Planning my Autumn Collection

The weekend long read. 
It doesn’t feel right to start thinking about autumn clothing when it’s 31 degrees but here we are. I have been pondering autumn fabrics for a few weeks with the idea of introducing some autumnal sewing ideas this weekend so I’ll press ahead. 
There are a couple of things I wanted to mention alongside sharing my ideas for an autumn capsule. If you’ve been subscribed for a while you might have seen the summer capsule I did and the journey of making it. If you’re newly subscribed you can catch up here. 
One of the outfits from my summer collection.
My summer capsule collection was an idea that seemed to get a lot of you excited about making your own mini collections. I’m SO happy about this and I’m loving seeing posts about plans for autumn capsules.
I just wanted to preface my own autumn collection email with a couple of words on making in a sustainable way. I found that one of the benefits of making a summer capsule is that I designed 6 pieces that were totally interchangeable and this meant that I have got a lot of wear of them. Perhaps more wear than if I’d made 6 random pieces.
The process of designing a mini capsule means you need to think about how the pieces go together - both practically and visually - and it also reduces the chance of you making 2 items that could do the same job. The result should be a more well rounded body of work that pushes you creatively and is genuinely more useful for your wardrobe. I found it to be an immensely satisfying way to work.
I think that planning your capsules should help to make your sewing more sustainable, however I know that a lot of you are concerned about over consumption in home sewing with lots of people on instagram sewing masses of clothes at a fast rate. I think that designing and sewing your own capsule collection could easily get swept up in this ‘fast fashion’ mindset and it might be important for us all to take a step back.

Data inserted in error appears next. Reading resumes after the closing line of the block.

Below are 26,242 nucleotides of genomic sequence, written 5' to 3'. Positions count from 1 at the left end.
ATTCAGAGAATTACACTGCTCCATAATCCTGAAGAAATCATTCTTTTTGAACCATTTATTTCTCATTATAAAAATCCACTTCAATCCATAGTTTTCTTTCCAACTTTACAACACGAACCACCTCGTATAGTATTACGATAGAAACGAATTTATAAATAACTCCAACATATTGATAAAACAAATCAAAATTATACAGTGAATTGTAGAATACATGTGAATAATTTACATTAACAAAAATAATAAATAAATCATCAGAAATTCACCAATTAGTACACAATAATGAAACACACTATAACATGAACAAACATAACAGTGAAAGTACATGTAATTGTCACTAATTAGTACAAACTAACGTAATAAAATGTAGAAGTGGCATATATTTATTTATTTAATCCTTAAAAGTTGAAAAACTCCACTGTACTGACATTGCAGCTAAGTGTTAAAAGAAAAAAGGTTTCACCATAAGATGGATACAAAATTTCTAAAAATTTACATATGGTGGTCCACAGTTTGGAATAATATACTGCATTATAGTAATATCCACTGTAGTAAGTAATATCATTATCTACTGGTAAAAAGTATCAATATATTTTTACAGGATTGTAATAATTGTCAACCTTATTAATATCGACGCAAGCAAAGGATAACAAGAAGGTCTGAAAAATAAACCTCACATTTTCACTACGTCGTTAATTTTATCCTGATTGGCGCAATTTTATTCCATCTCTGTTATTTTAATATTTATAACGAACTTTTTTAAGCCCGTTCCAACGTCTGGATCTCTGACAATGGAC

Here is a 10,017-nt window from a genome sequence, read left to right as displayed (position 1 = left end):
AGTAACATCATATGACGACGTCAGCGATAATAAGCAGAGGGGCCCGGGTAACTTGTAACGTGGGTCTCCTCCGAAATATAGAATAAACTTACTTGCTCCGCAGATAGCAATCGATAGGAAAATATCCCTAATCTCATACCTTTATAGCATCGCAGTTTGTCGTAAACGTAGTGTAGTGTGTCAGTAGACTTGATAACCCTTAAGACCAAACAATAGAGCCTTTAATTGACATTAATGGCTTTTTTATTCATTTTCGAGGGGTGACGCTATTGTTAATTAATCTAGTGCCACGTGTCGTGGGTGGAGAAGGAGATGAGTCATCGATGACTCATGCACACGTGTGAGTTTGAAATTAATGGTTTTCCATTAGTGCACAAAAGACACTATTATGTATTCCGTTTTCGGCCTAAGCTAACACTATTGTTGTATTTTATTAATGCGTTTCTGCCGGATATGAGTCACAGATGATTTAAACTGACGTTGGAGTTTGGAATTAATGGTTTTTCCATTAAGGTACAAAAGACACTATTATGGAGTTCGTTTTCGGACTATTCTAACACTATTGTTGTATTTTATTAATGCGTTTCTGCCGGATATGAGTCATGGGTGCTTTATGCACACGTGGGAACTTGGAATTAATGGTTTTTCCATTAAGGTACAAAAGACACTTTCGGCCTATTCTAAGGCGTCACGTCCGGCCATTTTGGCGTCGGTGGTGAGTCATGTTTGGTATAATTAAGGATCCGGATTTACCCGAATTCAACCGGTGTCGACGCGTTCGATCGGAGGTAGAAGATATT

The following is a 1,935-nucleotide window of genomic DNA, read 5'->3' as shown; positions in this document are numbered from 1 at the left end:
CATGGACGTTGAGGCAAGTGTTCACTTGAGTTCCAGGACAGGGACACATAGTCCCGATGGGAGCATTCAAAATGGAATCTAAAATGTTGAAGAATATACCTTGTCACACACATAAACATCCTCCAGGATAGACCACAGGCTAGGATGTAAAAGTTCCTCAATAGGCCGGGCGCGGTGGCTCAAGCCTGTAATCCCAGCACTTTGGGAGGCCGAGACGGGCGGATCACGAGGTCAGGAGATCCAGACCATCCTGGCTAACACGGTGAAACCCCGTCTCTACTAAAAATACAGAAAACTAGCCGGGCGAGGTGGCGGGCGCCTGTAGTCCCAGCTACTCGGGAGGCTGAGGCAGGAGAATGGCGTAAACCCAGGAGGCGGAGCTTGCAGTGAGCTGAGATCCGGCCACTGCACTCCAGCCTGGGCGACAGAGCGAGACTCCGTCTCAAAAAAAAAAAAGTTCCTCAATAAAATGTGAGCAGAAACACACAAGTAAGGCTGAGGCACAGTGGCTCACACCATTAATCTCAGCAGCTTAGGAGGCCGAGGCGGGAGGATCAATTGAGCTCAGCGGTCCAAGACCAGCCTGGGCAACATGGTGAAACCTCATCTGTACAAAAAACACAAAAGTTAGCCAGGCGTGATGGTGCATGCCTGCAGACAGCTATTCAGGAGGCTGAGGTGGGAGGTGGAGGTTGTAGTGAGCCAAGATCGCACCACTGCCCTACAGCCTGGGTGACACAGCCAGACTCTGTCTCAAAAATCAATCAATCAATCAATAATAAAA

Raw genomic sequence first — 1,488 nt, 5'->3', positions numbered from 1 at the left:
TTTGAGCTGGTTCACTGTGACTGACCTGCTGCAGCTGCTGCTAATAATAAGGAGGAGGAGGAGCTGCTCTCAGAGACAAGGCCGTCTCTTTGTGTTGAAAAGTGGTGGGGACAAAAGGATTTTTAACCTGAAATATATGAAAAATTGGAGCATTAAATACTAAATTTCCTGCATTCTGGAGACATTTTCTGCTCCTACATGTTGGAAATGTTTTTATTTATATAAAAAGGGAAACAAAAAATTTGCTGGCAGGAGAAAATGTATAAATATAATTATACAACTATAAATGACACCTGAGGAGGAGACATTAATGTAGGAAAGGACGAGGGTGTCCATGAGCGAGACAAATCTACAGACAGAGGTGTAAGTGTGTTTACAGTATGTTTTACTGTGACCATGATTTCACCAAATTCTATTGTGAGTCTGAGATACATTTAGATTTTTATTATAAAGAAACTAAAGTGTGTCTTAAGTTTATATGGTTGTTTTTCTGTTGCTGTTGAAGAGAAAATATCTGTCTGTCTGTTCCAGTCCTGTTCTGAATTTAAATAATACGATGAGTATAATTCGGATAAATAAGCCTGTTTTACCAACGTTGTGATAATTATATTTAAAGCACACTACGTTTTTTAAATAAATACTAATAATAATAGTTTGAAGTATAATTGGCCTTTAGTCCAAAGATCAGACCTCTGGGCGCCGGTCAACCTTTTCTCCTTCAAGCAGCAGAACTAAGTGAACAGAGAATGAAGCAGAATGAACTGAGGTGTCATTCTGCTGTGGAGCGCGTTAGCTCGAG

I’ll be sewing a 5/6 piece autumn capsule but other makers might make a 3 piece capsule or a seasonless capsule to last you all year. It might be something you do every 12 months or every decade. The focus is on creating a body of cohesive work that ensures the pieces you do make are more wearable.
With that in mind, my autumn capsule is built around filling slots in my wardrobe and also having a play with some of my existing patterns. I really like to get as much use from my patterns as possible and so I'll be re-imagining one of the designs for the capsule. You shouldn’t need to buy endless patterns to create more clothes, you should be able to apply your own creative vision to switch up the ones your already own.
I’ve listed the designs and fabrics I’ve chosen below and I’m really really excited to share this journey with you again!
Hetty x
1. The Boatneck Top
You probably won't recognise this piece because it's not in the collection yet... that's right, new pattern alert!! This is a simple jersey top that is perfect to wear on its own or for layering under knitwear in winter.
I plan to make this piece in a couple of jerseys ahead of the launch and I'm also going to give a stretch silk fabric a go... 
I'm currently getting this new pattern tested by pattern testers and I hope to be able to release it by the end of the month! So it's only fitting that this pattern takes prime position in my autumn capsule.
2. Silky Sunday Trackies
This one is a bit of a curveball. I wanted to have a go at making some slinky evening trousers using the Sunday Trackies pattern. I'll leave this description vague for now but I'm quite excited for the challenge.
3. Stripey Classic Shirt
I found this very lovely cotton shirting, the kind that is so crisp yet soft. I'm keen to make a slightly over sized Classic Shirt using a size that's one or two bigger than my normal option. I'm also keen to play with adding a jet breast pocket which I'll share the pattern and instructions for.
4. The Darcy 'Trench'
I call myself the jacket queen (very modest) but I often find myself in need of a smart, sophisticated coat that elevates an outfit from nice to really nice. I'm keen to make a Darcy Coat out of a tight twill or gabardine fabric for a classic 'trench' style coat.
5. Corduroy Trousers
When I was on holiday in Scotland this summer I came across a tiny local fabric shop selling lots of beautiful corduroy. I find it hard to come across good colours in corduroy so I bought 3 different colours on the spot. I want to use this lovely olive colour for a pair of trousers. I haven't figured out what pattern to use so the sketch is a little ambiguous for now...